Forgive me for having provided so much context here, but as I put this article together, I felt it necessary. My discussion of the rough beginnings of America’s bout with personal irresponsibility speaks for itself, but the other part of this pertains to something even more troubling. At least I think so.
Much has been made lately of the encroachment of socialist and communist ideals in our country. Many of us no doubt wonder how this cancer was allowed to grow and thrive in a free society like the United States of America, but it doesn’t take a financial doctor to point to the lack of personal responsibility, the addiction to the easy “high” brought from acquiring more and more material comfort rather than earning our keep, and utter political negligence as some of the larger factors that have landed us in this situation. I suppose we could all band together and attempt to file a class-action lawsuit against our politicians for “forcibly” addicting us to the allure of easy money, but I suspect that such an effort wouldn’t get very far with champions of the entitlement society like Sonya Sotomayor sitting on the bench of the highest court in the land. My question here, however, is simply this: what were the forces that came together that made the delivery of this mindset seemingly so seamless? What was our ammonia?
Let’s think about this, just for a moment. What are some of the “mind-altering” substances or concepts that have one of a variety of effects on the brain’s pleasure center? Well, the first two that would come to my mind are drugs and sex — it’s pretty easy to enslave a person or people with either of those, in the hands of the “right” people. What about television, however? Scientific studies have proven that anything that utilizes “video”–television, computer, video games, etc.–all work on the pleasure center of the brain and, in their own ways, can become nearly as psychologically addictive. Couple that with all of the leftist propaganda on television aimed at young people, and then roll that around your cerebral cortex for a while.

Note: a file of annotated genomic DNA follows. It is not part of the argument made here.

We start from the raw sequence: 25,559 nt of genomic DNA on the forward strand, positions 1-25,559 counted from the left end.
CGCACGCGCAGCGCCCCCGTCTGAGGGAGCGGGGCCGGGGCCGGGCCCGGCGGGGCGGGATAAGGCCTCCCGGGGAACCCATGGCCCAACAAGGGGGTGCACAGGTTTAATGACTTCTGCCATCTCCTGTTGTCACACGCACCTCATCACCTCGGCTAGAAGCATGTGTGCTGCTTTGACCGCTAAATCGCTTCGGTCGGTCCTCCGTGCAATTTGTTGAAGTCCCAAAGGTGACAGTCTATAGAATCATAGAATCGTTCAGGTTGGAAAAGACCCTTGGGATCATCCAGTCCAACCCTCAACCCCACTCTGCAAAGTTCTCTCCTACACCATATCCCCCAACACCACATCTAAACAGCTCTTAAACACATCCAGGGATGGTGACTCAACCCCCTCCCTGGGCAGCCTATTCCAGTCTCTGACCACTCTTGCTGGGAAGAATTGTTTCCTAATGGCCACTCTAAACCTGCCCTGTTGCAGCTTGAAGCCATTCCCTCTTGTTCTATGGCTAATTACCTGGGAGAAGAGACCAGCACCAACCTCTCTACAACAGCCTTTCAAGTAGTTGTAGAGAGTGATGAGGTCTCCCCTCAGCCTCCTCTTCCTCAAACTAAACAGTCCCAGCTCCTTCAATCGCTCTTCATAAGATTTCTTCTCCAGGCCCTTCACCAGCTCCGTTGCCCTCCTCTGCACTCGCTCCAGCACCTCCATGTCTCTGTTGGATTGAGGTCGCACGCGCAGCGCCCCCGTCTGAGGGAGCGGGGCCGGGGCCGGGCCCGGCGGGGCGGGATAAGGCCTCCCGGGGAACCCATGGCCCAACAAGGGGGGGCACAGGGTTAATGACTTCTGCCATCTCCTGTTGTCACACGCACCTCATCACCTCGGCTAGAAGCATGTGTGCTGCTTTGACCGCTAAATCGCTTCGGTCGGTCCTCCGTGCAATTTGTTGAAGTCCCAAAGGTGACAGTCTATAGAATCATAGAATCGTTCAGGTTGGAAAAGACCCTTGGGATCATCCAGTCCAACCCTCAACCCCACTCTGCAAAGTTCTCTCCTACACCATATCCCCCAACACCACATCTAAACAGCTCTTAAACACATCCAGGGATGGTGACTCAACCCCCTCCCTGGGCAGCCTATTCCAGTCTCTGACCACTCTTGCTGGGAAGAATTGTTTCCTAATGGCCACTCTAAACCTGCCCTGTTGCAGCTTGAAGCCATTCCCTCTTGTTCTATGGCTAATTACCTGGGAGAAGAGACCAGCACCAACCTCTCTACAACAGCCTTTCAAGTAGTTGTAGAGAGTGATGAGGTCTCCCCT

Here’s my real question, however: what about religion? Depending on the strength or degree of the individual’s faith, I think we’d all agree that while it certainly is not physically addictive, it most certainly can become a mind-altering concept and certainly a psychologically-dependent mechanism.
History tells us that when Roman Emperor Constantine was on his deathbed in the late 4th century, I believe, he supposedly converted to Christianity. As a common-sense person, it doesn’t take me too long to see right through the historical veil: Constantine, a life-long pagan (a religion based on the cyclical nature of the seasons, not Satanic worship, as many would have you believe), most assuredly did not suddenly “see the light” and the errors of his ways and open his arms to Jesus Christ at the last moment; his empire was in its initial stages of beginning to crumble (are we seeing this here?), and it needed an infusion (bailout?) of “life” that would ensure its stability, at least for a while. The religion that had been growing in strength throughout the empire from the Middle East was a “cult” called Christianity, something that Roman Emperors had for generations been trying to crush, but to no avail (is this beginning to sound vaguely familiar?). The Empire needed Christianity; Christianity needed the Empire. In Constantine’s mind, he probably saw it as a political inevitability.